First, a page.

From plant to pizza in minutes

This is Bob's home garden where he grows 50% of the veggies for his pizza.

"If you want to serve great food, it is impossible to do without great products," said Bob Watts, the owner of Bob's Brick Oven Pizza. Watts plants, picks, and prepares produce from his home garden in Northwest Georgia for the tables at the pizzeria.

"These vegetables are some of what I picked this morning. Within a matter of hours these will be sliced, put on a pizza, and served," said Watts. For the herbs though, it can be a matter of minutes.

"This is hydroponics. Hydroponic -- hydro, meaning water, so this is a soil-less growing environment," said Watts. Basil, thyme, oregano, or any herbs he is growing at the time are on a shelf right next to the tables.

"The roots are able to grow directly into the water and grab the nutrients it needs from the water," said Watts. The water plus the hydroponic lighting allow the plants to grow rapidly. Watts said they use a nitrogen-based nutrient because that is what produces the foliage.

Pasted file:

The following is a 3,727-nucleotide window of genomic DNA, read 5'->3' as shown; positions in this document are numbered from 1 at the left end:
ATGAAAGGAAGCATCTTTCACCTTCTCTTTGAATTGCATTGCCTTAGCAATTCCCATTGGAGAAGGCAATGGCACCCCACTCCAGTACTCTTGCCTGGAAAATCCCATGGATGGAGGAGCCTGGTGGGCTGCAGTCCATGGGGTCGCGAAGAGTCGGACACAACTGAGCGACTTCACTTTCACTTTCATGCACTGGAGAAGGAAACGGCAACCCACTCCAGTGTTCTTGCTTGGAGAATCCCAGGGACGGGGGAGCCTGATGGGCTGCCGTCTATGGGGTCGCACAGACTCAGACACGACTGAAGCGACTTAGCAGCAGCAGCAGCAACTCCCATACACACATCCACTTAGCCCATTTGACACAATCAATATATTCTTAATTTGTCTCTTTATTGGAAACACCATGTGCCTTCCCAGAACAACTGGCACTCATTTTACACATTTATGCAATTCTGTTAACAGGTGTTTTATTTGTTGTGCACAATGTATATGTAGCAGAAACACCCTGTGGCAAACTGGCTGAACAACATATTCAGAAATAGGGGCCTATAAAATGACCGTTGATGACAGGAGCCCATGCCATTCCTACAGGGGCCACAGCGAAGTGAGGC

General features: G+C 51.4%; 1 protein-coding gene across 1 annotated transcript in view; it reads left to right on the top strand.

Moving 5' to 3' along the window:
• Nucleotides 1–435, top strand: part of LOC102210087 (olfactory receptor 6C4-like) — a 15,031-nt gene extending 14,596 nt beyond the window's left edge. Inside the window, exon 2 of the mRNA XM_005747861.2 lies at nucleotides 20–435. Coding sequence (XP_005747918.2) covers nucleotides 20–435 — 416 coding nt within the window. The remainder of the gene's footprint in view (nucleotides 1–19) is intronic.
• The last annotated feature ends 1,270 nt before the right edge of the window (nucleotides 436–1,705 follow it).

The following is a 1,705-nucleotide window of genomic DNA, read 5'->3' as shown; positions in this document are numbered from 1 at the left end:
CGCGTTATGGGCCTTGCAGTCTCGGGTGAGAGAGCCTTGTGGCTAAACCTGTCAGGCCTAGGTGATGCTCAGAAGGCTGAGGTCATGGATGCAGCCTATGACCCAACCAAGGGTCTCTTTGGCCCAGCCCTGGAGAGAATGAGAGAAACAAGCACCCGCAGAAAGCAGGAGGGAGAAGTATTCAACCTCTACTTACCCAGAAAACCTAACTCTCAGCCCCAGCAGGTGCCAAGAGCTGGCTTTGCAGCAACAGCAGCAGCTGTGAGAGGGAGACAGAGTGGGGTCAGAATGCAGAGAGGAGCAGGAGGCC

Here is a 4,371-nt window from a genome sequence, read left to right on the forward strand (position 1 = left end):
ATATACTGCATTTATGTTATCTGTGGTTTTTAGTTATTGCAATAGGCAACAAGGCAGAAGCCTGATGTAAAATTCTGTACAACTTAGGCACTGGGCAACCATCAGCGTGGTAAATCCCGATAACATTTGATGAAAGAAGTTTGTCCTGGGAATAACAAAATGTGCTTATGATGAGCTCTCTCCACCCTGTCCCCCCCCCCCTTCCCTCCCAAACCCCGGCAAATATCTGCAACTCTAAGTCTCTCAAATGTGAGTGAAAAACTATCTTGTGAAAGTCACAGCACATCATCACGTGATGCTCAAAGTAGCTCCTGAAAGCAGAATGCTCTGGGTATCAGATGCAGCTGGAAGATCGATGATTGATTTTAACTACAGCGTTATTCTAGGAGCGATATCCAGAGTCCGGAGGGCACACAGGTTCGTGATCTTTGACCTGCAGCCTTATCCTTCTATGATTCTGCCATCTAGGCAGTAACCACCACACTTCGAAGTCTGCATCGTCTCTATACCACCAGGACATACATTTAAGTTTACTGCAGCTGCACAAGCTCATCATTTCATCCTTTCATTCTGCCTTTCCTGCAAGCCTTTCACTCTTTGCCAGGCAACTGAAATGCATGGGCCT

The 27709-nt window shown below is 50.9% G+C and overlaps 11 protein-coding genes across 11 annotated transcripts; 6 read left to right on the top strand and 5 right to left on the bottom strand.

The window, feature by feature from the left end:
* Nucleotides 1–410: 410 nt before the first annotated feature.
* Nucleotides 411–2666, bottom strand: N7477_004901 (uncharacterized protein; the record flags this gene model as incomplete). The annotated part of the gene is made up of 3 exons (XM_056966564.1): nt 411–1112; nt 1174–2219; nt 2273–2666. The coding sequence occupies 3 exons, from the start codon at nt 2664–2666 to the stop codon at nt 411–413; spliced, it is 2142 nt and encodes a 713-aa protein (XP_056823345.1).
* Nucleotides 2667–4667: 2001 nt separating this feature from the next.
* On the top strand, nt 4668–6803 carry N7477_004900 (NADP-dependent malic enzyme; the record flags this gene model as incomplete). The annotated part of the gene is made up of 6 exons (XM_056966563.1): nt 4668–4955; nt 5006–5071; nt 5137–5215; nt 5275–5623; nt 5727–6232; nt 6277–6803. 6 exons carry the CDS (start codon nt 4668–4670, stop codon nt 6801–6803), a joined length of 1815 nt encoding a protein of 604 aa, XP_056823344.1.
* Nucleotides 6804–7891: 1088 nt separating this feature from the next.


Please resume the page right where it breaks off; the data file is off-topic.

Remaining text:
"It can grow as much as three-quarters of an inch to an inch a day," said Watts.

Matt Webb, one of the pizza-makers and servers at the shop, said his favorite part about growing the herbs in the restaurant is, "...for someone to see you pick it off them stem and then serve it right there and then."

Watts said 50 percent of the veggies used in the restaurant are from his home garden, "...we water these veggies every single night -- every one of them, every single night. He admitted this has been a difficult task this year because of the drought.

"There is this disconnect that we have with our food. Like where does your food come from? Well, it comes from a supermarket of course," said Watts.

"I do not do it because of the cost, I do not do it because I'm saving a lot of money by cutting my own vegetables and bringing them in, I do it because it's the right thing to do. There is nothing more enjoyable than to set a pizza down on a customer's table and say, 'you know where I grew those peppers?' because they look at you and it's the last thing they would expect," said Watts.

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